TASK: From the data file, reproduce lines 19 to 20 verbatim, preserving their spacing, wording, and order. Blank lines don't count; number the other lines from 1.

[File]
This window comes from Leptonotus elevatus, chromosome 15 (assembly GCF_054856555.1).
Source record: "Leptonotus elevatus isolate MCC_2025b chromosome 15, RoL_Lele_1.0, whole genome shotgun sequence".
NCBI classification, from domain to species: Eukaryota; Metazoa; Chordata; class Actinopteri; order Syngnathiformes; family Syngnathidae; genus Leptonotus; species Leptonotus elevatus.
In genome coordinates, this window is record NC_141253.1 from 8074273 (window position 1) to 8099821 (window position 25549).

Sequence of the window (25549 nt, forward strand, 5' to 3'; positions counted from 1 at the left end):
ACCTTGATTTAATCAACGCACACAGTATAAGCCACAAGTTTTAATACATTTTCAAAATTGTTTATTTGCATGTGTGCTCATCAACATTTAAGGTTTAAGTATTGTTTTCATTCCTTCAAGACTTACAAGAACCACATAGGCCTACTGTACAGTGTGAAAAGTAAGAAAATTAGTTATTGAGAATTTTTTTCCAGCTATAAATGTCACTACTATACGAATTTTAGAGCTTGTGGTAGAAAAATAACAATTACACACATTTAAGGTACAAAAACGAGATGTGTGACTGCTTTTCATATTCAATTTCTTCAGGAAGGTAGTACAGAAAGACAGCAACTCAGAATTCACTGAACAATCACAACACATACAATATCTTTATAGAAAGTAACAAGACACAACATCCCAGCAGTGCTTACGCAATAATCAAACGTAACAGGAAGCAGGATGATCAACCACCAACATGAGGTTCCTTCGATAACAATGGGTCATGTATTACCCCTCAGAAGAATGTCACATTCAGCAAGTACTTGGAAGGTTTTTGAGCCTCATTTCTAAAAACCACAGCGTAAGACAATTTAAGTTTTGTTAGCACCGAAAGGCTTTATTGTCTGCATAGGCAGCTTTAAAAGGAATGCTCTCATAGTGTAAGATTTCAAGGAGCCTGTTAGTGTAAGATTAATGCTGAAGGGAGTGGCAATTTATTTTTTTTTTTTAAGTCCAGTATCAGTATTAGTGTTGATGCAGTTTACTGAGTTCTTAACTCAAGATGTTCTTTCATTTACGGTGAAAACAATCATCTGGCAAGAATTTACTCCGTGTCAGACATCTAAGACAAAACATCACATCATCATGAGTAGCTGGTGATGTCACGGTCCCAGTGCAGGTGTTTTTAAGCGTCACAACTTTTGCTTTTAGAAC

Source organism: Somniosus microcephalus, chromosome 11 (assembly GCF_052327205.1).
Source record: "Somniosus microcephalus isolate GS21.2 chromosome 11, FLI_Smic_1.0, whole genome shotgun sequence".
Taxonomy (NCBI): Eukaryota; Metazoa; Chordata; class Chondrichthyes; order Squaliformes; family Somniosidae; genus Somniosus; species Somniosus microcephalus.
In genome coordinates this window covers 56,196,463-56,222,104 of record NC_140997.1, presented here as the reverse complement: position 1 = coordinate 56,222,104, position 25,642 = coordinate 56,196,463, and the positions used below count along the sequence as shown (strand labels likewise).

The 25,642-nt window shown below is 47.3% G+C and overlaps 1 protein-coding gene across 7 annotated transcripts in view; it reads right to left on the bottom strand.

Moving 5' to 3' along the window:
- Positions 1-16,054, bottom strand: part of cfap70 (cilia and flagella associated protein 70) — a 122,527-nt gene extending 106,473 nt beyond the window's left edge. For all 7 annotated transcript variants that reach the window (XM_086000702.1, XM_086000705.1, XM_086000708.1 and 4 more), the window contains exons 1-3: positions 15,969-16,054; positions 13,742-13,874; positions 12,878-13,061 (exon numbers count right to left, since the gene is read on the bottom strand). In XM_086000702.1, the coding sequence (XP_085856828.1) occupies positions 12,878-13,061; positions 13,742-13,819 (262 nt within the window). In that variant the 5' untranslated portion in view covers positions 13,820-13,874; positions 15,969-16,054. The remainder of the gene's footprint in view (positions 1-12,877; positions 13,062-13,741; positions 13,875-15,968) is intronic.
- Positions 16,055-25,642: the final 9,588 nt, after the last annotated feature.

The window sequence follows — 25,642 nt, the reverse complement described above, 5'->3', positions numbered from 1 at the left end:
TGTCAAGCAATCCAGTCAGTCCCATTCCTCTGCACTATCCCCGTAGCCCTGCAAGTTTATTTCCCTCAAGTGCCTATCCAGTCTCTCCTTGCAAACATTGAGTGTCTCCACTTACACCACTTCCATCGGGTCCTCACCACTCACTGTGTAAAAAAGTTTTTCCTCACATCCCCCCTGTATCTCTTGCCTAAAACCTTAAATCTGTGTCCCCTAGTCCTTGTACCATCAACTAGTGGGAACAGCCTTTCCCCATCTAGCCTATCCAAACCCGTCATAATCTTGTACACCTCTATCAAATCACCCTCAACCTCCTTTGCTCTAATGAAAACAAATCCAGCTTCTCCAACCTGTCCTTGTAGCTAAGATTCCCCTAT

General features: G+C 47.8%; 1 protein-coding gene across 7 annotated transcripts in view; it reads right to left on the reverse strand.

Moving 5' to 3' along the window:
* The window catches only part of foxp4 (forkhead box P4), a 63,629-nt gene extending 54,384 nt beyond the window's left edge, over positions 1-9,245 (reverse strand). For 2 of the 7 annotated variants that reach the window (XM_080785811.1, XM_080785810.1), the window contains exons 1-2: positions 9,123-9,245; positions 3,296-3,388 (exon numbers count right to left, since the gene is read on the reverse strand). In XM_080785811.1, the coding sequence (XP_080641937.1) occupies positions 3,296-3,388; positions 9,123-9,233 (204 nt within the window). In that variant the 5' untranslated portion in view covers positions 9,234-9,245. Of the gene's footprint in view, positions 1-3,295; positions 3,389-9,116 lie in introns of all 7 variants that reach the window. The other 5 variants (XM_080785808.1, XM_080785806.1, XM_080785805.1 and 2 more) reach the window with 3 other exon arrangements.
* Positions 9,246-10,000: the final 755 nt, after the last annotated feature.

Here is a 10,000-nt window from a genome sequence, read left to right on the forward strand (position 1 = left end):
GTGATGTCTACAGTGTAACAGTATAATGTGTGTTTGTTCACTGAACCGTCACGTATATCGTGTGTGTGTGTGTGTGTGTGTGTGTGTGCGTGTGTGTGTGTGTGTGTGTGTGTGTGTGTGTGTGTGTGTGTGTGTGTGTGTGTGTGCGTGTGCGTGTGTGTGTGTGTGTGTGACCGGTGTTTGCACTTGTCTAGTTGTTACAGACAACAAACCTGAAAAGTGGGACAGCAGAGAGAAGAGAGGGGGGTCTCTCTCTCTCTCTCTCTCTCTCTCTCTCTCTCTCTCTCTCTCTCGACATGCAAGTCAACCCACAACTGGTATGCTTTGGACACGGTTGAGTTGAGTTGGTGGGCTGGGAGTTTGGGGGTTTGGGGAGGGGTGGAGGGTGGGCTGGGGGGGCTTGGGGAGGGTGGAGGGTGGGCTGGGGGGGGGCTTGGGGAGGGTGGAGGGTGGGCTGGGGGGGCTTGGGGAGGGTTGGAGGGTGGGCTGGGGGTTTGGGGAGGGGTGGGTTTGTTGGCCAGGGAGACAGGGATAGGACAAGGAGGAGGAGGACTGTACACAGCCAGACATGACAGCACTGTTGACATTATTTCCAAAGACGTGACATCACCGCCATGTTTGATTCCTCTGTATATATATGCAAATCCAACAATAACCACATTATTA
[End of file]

* The window catches only part of foxp4 (forkhead box P4), a 63,629-nt gene extending 54,384 nt beyond the window's left edge, over positions 1-9,245 (reverse strand). For 2 of the 7 annotated variants that reach the window (XM_080785811.1, XM_080785810.1), the window contains exons 1-2: positions 9,123-9,245; positions 3,296-3,388 (exon numbers count right to left, since the gene is read on the reverse strand). In XM_080785811.1, the coding sequence (XP_080641937.1) occupies positions 3,296-3,388; positions 9,123-9,233 (204 nt within the window). In that variant the 5' untranslated portion in view covers positions 9,234-9,245. Of the gene's footprint in view, positions 1-3,295; positions 3,389-9,116 lie in introns of all 7 variants that reach the window. The other 5 variants (XM_080785808.1, XM_080785806.1, XM_080785805.1 and 2 more) reach the window with 3 other exon arrangements.
* Positions 9,246-10,000: the final 755 nt, after the last annotated feature.